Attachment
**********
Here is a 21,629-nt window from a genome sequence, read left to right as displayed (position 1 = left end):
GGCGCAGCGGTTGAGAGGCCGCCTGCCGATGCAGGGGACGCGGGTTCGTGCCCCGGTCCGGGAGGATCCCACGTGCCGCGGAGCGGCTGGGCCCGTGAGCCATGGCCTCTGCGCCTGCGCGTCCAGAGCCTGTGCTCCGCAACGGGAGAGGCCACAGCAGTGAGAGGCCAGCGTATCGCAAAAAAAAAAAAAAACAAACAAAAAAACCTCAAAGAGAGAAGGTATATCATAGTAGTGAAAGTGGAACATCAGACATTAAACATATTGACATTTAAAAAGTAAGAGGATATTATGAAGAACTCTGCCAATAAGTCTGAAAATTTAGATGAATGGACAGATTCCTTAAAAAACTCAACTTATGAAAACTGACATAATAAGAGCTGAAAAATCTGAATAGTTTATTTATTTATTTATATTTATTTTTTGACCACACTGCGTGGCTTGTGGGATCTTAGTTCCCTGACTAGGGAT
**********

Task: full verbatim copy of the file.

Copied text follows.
Here is a 21,629-nt window from a genome sequence, read left to right as displayed (position 1 = left end):
GGCGCAGCGGTTGAGAGGCCGCCTGCCGATGCAGGGGACGCGGGTTCGTGCCCCGGTCCGGGAGGATCCCACGTGCCGCGGAGCGGCTGGGCCCGTGAGCCATGGCCTCTGCGCCTGCGCGTCCAGAGCCTGTGCTCCGCAACGGGAGAGGCCACAGCAGTGAGAGGCCAGCGTATCGCAAAAAAAAAAAAAAACAAACAAAAAAACCTCAAAGAGAGAAGGTATATCATAGTAGTGAAAGTGGAACATCAGACATTAAACATATTGACATTTAAAAAGTAAGAGGATATTATGAAGAACTCTGCCAATAAGTCTGAAAATTTAGATGAATGGACAGATTCCTTAAAAAACTCAACTTATGAAAACTGACATAATAAGAGCTGAAAAATCTGAATAGTTTATTTATTTATTTATATTTATTTTTTGACCACACTGCGTGGCTTGTGGGATCTTAGTTCCCTGACTAGGGAT